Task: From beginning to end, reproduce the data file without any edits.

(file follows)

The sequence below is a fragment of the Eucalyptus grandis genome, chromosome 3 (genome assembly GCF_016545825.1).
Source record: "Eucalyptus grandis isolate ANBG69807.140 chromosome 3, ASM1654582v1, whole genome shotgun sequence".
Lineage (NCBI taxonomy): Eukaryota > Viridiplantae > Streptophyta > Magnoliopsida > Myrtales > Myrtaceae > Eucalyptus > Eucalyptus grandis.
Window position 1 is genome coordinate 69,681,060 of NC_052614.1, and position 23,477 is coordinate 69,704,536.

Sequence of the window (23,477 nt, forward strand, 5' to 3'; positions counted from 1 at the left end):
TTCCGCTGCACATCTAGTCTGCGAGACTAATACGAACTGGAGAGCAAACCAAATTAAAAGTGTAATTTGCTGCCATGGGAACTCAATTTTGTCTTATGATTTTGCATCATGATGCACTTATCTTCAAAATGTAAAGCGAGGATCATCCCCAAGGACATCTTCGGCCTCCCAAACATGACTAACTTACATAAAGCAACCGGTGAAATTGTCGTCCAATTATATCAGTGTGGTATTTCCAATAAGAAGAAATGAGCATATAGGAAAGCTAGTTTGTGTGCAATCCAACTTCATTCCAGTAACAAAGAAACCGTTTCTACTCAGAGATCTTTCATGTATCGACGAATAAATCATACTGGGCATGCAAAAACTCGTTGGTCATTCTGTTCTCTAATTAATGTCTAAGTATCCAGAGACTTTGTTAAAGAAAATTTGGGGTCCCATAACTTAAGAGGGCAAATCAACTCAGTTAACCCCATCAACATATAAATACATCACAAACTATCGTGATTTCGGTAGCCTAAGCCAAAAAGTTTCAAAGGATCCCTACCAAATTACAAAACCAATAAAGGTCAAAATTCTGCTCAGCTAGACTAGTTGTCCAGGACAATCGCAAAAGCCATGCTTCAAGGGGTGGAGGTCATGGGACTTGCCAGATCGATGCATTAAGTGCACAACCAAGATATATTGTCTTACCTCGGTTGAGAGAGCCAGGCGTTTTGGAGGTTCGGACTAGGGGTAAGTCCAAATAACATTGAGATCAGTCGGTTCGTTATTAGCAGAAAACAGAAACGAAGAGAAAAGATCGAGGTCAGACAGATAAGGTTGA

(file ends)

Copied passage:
The sequence below is a fragment of the Eucalyptus grandis genome, chromosome 3 (genome assembly GCF_016545825.1).
Source record: "Eucalyptus grandis isolate ANBG69807.140 chromosome 3, ASM1654582v1, whole genome shotgun sequence".
Lineage (NCBI taxonomy): Eukaryota > Viridiplantae > Streptophyta > Magnoliopsida > Myrtales > Myrtaceae > Eucalyptus > Eucalyptus grandis.
Window position 1 is genome coordinate 69,681,060 of NC_052614.1, and position 23,477 is coordinate 69,704,536.

Sequence of the window (23,477 nt, forward strand, 5' to 3'; positions counted from 1 at the left end):
TTCCGCTGCACATCTAGTCTGCGAGACTAATACGAACTGGAGAGCAAACCAAATTAAAAGTGTAATTTGCTGCCATGGGAACTCAATTTTGTCTTATGATTTTGCATCATGATGCACTTATCTTCAAAATGTAAAGCGAGGATCATCCCCAAGGACATCTTCGGCCTCCCAAACATGACTAACTTACATAAAGCAACCGGTGAAATTGTCGTCCAATTATATCAGTGTGGTATTTCCAATAAGAAGAAATGAGCATATAGGAAAGCTAGTTTGTGTGCAATCCAACTTCATTCCAGTAACAAAGAAACCGTTTCTACTCAGAGATCTTTCATGTATCGACGAATAAATCATACTGGGCATGCAAAAACTCGTTGGTCATTCTGTTCTCTAATTAATGTCTAAGTATCCAGAGACTTTGTTAAAGAAAATTTGGGGTCCCATAACTTAAGAGGGCAAATCAACTCAGTTAACCCCATCAACATATAAATACATCACAAACTATCGTGATTTCGGTAGCCTAAGCCAAAAAGTTTCAAAGGATCCCTACCAAATTACAAAACCAATAAAGGTCAAAATTCTGCTCAGCTAGACTAGTTGTCCAGGACAATCGCAAAAGCCATGCTTCAAGGGGTGGAGGTCATGGGACTTGCCAGATCGATGCATTAAGTGCACAACCAAGATATATTGTCTTACCTCGGTTGAGAGAGCCAGGCGTTTTGGAGGTTCGGACTAGGGGTAAGTCCAAATAACATTGAGATCAGTCGGTTCGTTATTAGCAGAAAACAGAAACGAAGAGAAAAGATCGAGGTCAGACAGATAAGGTTGA